"They have taken her for ..." indicates an ongoing state of things. "They take her for ..." indicates that this is the current state of things, and says nothing about the past. Either could work well. "They have been taking her ..." in my view does not work as well, and surely is not as commonly used, but would not be incorrect.
"They haven’t even had to say it" is not incorrect, but it took me a moment to understand the intended meaning.
The sentence could be rephrased as:
Even though they didn't say it, it was clear because I have seen their attitudes towards her by their behavior.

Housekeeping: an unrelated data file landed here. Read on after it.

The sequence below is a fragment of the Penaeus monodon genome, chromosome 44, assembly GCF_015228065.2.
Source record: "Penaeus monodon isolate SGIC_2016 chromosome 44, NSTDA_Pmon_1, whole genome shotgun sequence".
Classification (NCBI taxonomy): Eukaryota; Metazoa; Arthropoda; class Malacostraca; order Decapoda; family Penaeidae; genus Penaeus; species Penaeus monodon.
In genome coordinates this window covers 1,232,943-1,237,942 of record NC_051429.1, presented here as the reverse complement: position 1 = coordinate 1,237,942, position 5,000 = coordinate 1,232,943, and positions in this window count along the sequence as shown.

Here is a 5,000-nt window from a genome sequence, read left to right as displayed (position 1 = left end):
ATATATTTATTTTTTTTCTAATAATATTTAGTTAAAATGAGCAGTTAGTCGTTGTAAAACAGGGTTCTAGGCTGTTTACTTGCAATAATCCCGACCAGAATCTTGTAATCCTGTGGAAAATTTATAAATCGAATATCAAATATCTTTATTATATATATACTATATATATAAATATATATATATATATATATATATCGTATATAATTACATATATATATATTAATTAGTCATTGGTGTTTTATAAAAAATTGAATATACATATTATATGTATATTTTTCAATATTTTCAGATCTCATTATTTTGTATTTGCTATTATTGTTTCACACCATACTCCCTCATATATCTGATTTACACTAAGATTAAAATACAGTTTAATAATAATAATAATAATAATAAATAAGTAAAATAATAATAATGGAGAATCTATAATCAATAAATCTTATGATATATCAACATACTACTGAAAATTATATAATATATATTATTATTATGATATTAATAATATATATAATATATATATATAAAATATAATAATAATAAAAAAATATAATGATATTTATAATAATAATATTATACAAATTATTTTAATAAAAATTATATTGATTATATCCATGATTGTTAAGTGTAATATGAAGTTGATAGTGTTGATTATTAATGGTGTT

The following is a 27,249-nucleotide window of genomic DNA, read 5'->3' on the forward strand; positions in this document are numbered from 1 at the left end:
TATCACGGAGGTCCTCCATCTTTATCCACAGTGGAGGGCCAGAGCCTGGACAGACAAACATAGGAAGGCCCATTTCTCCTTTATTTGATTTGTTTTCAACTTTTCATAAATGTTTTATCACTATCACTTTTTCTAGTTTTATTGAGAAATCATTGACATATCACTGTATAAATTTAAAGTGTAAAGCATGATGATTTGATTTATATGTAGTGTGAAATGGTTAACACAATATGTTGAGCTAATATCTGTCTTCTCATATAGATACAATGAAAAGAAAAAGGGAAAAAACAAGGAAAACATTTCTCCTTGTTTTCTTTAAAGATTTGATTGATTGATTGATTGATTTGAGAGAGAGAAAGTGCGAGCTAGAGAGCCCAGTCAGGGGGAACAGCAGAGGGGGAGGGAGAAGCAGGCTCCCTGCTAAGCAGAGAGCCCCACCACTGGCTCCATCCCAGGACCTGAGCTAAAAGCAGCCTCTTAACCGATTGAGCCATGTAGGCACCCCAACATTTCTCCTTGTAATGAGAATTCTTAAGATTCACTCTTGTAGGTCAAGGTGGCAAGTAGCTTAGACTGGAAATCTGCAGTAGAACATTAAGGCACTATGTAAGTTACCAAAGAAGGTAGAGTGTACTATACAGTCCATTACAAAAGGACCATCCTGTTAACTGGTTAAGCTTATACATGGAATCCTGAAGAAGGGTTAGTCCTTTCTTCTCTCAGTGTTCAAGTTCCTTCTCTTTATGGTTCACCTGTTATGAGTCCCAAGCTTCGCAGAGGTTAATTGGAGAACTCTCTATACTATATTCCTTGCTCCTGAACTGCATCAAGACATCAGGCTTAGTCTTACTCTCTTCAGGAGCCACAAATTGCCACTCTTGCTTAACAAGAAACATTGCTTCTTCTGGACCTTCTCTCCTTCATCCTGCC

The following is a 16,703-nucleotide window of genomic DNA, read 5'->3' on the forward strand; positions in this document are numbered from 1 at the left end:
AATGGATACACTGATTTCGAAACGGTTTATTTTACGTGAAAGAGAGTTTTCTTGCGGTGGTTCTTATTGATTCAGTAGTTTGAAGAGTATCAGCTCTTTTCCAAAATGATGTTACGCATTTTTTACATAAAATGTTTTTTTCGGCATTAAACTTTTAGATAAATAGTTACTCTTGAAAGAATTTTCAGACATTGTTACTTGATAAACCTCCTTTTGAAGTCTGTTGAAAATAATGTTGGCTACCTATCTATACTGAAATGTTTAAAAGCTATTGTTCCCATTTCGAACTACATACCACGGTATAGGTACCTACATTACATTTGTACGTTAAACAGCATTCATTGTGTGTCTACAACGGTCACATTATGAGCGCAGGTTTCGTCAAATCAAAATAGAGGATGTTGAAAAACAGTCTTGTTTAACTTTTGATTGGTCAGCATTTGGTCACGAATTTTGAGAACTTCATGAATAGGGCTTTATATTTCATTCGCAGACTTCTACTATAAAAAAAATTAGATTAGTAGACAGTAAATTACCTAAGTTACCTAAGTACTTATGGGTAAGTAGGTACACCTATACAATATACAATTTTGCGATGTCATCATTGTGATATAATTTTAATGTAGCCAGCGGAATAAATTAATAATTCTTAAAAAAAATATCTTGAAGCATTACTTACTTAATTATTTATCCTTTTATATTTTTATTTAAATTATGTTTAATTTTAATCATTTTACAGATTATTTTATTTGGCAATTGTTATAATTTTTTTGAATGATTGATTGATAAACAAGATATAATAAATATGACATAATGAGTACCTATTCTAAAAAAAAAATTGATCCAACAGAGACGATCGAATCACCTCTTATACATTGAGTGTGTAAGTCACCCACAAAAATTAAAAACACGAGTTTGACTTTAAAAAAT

or if they did in fact say it as :
Even if I hadn't heard them say it, it was clear because I have seen their attitudes towards her by their behavior.
"after their behavior" would not be correct unless it is referring to some specific behavior that happened previously, and that was mentioned earlier in the statement. "in their behavior" could by used instead of "by their behavior".